The Coronavirus situation is changing on a daily basis, often without any warning. Flight cancellations due to changing travel bans or restrictions on international flights are quite common these days, even at the last minute.

Sometimes aviation companies simply can’t afford to run flights with a low number of bookings. Be prepared for your plans to change at the last minute, stay up-to-date on information from your departure location, stops in transit, and destination. And be mindful that traveling during this time comes with the risk of cancellations and delays, so be respectful of airline or hotel staff who are doing their best to enforce these changes along the way.

9. Act Responsibly and Cancel Plans if Necessary

Please do not travel if you had recent contact with an infected person, or if you have any symptoms of COVID-19. Even if you’ve planned a perfect holiday, it’s unethical to follow through with your plans and put so many people at risk. Traveling with the virus is irresponsible.

If you suspect you could have the virus, self-isolate for 14 days and let the airline and accommodation know. Please only plan travel if you are willing to take responsibility for cancelling your own plans if you can no longer travel safely.

10. Eat Before You Travel

For shorter journeys, try to eat before your flight. You may even want to eat at home, as you would have to remove your mask for eating in public. Eating at restaurants at the airport or on the plane will simply put you at unnecessary risk of the spread of germs.

For the same reason, many airlines and train companies have stopped the trolley service during coronavirus, or have offered restricted menus (and, ultimately, much less-appetizing in-flight foods). For long journeys, prepare your snacks at home in advance, or buy them before your trip so that you can fuel up safely.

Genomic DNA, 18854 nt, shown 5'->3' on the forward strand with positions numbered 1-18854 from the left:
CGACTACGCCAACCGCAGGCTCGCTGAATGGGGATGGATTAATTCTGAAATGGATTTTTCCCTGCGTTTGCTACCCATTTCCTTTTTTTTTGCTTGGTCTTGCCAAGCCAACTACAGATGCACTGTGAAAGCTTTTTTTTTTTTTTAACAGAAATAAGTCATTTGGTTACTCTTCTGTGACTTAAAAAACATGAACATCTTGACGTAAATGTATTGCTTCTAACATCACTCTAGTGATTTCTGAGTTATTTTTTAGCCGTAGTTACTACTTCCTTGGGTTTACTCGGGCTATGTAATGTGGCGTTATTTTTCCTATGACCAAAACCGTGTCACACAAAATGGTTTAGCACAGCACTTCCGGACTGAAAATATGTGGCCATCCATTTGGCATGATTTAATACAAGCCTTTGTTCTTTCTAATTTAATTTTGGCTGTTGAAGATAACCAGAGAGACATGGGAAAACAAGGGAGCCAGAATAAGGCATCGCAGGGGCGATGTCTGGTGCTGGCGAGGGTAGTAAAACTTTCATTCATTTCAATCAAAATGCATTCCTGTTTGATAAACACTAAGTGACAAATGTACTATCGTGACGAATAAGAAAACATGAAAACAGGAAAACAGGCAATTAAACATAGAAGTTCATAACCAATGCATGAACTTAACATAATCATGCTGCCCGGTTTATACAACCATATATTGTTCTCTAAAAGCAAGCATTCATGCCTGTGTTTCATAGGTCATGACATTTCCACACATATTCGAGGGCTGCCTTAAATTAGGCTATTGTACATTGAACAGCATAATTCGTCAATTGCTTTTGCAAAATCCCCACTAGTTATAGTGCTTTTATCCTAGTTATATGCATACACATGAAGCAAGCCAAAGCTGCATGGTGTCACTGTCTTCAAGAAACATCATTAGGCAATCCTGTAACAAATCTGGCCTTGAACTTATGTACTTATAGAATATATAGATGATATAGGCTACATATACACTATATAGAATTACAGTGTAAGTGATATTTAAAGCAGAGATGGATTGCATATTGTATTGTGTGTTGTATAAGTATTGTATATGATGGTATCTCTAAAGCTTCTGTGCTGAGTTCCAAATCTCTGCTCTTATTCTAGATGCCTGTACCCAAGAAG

11. Stay Hydrated

Flying can cause dehydration, and dehydration can put you at a higher risk of infection and illness, and can reduce the effectiveness of your immune system. Instead of trying to excessively hydrate right before your flight, which isn’t really effective, try instead to increase your water intake two to three days before you are set to travel.

12. Choose Outdoor Travel Activities

When planning your travel itinerary, it’s best to avoid indoor and enclosed spaces where the spread of germs is more likely. Instead, enjoy open parks, outdoor museums, private or socially-distanced walking tours of historic sites, and outdoor dining options. Avoid indoor activities like shopping, visiting enclosed galleries and museums, or crowded bars and restaurants.

13. Rent a Car Rather Than Using Public Transportation

Using public transportation may be convenient, but it’s also the easiest way to spread germs with a huge number of strangers. Consider renting your own car and taking a road trip to explore towns, cities, and national parks while remaining socially distanced.

A current popular trend is to rent a camper van and visit some beautiful outdoor areas around your state, or nearby states. You can have an incredible and unique experience, enjoy the adventure of travel, but still stay as safe as possible without the risk of infection that comes with public transportation and larger hotels.

14. Stick To The Rules and Enjoy Your Trip

Before you leave for the trip, check the COVID-19 Travel Recommendations for the country or state you will be visiting. Avoid crowds, and if you are at high risk, or if your daily life and activities may put others at risk, consider waiting a little longer to travel.

Traveling can be safe again if proper precautions are taken. Practicing the above measures are important to keep you and everyone around you safe, regardless of how far from home you travel. Always remember that we have shared responsibilities to reduce the spread!

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American travel photographer and writer, based on the beautiful island of Bali. Two years ago, I left my job as a Washington DC lawyer, sold everything I owned, and booked a one-way ticket to Indonesia to turn my creative dreams into reality. I have traveled to 60 countries, have worked with major airlines, luxury hotels, tourism boards, and fashion/adventure goods companies. When I’m not working or traveling, I spend my free time writing, doing yoga, learning to surf, or swimming at my favorite beaches in Uluwatu in south Bali.